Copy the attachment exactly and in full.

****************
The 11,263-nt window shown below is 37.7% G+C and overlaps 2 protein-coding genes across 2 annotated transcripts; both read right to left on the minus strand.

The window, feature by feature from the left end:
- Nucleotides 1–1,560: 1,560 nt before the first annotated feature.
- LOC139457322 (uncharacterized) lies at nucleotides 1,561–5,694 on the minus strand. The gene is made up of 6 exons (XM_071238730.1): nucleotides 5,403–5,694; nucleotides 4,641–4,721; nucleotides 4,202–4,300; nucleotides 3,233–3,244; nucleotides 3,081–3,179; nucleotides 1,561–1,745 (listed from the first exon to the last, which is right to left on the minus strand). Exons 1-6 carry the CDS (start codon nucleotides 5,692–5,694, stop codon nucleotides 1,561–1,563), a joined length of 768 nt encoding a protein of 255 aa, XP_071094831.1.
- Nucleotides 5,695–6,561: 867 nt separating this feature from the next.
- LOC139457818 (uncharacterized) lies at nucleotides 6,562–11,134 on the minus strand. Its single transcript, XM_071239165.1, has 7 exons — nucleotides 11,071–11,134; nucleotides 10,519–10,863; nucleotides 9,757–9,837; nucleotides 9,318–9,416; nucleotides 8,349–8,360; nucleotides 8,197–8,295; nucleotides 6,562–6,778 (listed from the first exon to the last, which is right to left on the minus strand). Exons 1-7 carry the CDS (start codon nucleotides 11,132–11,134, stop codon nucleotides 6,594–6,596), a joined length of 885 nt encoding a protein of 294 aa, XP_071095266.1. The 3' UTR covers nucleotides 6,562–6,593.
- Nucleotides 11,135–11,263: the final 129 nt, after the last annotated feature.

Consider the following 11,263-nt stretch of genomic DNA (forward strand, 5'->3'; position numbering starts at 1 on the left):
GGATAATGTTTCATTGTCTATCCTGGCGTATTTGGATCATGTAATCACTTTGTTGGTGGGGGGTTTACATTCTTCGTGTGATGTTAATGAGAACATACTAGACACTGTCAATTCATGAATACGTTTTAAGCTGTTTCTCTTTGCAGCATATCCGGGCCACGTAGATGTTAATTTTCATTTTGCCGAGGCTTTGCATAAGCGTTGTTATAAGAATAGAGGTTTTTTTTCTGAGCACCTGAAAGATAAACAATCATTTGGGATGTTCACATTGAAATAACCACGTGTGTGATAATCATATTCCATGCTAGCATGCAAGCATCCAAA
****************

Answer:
The 11,263-nt window shown below is 37.7% G+C and overlaps 2 protein-coding genes across 2 annotated transcripts; both read right to left on the minus strand.

The window, feature by feature from the left end:
- Nucleotides 1–1,560: 1,560 nt before the first annotated feature.
- LOC139457322 (uncharacterized) lies at nucleotides 1,561–5,694 on the minus strand. The gene is made up of 6 exons (XM_071238730.1): nucleotides 5,403–5,694; nucleotides 4,641–4,721; nucleotides 4,202–4,300; nucleotides 3,233–3,244; nucleotides 3,081–3,179; nucleotides 1,561–1,745 (listed from the first exon to the last, which is right to left on the minus strand). Exons 1-6 carry the CDS (start codon nucleotides 5,692–5,694, stop codon nucleotides 1,561–1,563), a joined length of 768 nt encoding a protein of 255 aa, XP_071094831.1.
- Nucleotides 5,695–6,561: 867 nt separating this feature from the next.
- LOC139457818 (uncharacterized) lies at nucleotides 6,562–11,134 on the minus strand. Its single transcript, XM_071239165.1, has 7 exons — nucleotides 11,071–11,134; nucleotides 10,519–10,863; nucleotides 9,757–9,837; nucleotides 9,318–9,416; nucleotides 8,349–8,360; nucleotides 8,197–8,295; nucleotides 6,562–6,778 (listed from the first exon to the last, which is right to left on the minus strand). Exons 1-7 carry the CDS (start codon nucleotides 11,132–11,134, stop codon nucleotides 6,594–6,596), a joined length of 885 nt encoding a protein of 294 aa, XP_071095266.1. The 3' UTR covers nucleotides 6,562–6,593.
- Nucleotides 11,135–11,263: the final 129 nt, after the last annotated feature.

Consider the following 11,263-nt stretch of genomic DNA (forward strand, 5'->3'; position numbering starts at 1 on the left):
GGATAATGTTTCATTGTCTATCCTGGCGTATTTGGATCATGTAATCACTTTGTTGGTGGGGGGTTTACATTCTTCGTGTGATGTTAATGAGAACATACTAGACACTGTCAATTCATGAATACGTTTTAAGCTGTTTCTCTTTGCAGCATATCCGGGCCACGTAGATGTTAATTTTCATTTTGCCGAGGCTTTGCATAAGCGTTGTTATAAGAATAGAGGTTTTTTTTCTGAGCACCTGAAAGATAAACAATCATTTGGGATGTTCACATTGAAATAACCACGTGTGTGATAATCATATTCCATGCTAGCATGCAAGCATCCAAA